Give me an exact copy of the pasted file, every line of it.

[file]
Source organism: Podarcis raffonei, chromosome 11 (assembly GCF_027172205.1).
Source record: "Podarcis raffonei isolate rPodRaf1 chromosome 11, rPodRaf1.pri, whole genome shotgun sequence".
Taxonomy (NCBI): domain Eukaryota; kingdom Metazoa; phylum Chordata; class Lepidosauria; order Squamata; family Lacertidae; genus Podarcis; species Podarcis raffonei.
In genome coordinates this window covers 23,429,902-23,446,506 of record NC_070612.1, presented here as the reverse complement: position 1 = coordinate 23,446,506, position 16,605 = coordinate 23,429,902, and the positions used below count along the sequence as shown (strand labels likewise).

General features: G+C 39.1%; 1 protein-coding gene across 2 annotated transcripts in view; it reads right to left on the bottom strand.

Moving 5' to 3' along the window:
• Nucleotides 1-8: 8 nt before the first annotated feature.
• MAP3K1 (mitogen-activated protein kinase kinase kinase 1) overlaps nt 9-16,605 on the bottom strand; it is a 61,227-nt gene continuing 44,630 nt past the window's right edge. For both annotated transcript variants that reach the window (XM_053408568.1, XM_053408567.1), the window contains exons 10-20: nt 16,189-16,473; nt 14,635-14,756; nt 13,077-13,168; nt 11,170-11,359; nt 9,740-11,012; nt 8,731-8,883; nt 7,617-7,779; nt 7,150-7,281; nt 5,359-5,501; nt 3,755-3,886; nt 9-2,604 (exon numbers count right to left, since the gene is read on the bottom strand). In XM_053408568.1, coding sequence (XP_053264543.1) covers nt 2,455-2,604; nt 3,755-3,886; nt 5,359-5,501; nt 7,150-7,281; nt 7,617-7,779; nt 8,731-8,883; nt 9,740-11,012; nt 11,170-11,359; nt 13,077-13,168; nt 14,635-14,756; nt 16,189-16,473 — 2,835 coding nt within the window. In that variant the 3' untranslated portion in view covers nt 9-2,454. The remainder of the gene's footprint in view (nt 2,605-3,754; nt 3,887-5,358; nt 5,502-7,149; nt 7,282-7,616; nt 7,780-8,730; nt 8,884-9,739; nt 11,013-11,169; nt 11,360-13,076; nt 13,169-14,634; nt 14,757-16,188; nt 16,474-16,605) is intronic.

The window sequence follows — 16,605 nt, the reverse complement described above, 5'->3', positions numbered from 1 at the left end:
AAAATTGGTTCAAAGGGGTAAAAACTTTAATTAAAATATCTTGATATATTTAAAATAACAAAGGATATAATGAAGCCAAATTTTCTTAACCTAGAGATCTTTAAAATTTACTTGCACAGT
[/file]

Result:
Source organism: Podarcis raffonei, chromosome 11 (assembly GCF_027172205.1).
Source record: "Podarcis raffonei isolate rPodRaf1 chromosome 11, rPodRaf1.pri, whole genome shotgun sequence".
Taxonomy (NCBI): domain Eukaryota; kingdom Metazoa; phylum Chordata; class Lepidosauria; order Squamata; family Lacertidae; genus Podarcis; species Podarcis raffonei.
In genome coordinates this window covers 23,429,902-23,446,506 of record NC_070612.1, presented here as the reverse complement: position 1 = coordinate 23,446,506, position 16,605 = coordinate 23,429,902, and the positions used below count along the sequence as shown (strand labels likewise).

General features: G+C 39.1%; 1 protein-coding gene across 2 annotated transcripts in view; it reads right to left on the bottom strand.

Moving 5' to 3' along the window:
• Nucleotides 1-8: 8 nt before the first annotated feature.
• MAP3K1 (mitogen-activated protein kinase kinase kinase 1) overlaps nt 9-16,605 on the bottom strand; it is a 61,227-nt gene continuing 44,630 nt past the window's right edge. For both annotated transcript variants that reach the window (XM_053408568.1, XM_053408567.1), the window contains exons 10-20: nt 16,189-16,473; nt 14,635-14,756; nt 13,077-13,168; nt 11,170-11,359; nt 9,740-11,012; nt 8,731-8,883; nt 7,617-7,779; nt 7,150-7,281; nt 5,359-5,501; nt 3,755-3,886; nt 9-2,604 (exon numbers count right to left, since the gene is read on the bottom strand). In XM_053408568.1, coding sequence (XP_053264543.1) covers nt 2,455-2,604; nt 3,755-3,886; nt 5,359-5,501; nt 7,150-7,281; nt 7,617-7,779; nt 8,731-8,883; nt 9,740-11,012; nt 11,170-11,359; nt 13,077-13,168; nt 14,635-14,756; nt 16,189-16,473 — 2,835 coding nt within the window. In that variant the 3' untranslated portion in view covers nt 9-2,454. The remainder of the gene's footprint in view (nt 2,605-3,754; nt 3,887-5,358; nt 5,502-7,149; nt 7,282-7,616; nt 7,780-8,730; nt 8,884-9,739; nt 11,013-11,169; nt 11,360-13,076; nt 13,169-14,634; nt 14,757-16,188; nt 16,474-16,605) is intronic.

The window sequence follows — 16,605 nt, the reverse complement described above, 5'->3', positions numbered from 1 at the left end:
AAAATTGGTTCAAAGGGGTAAAAACTTTAATTAAAATATCTTGATATATTTAAAATAACAAAGGATATAATGAAGCCAAATTTTCTTAACCTAGAGATCTTTAAAATTTACTTGCACAGT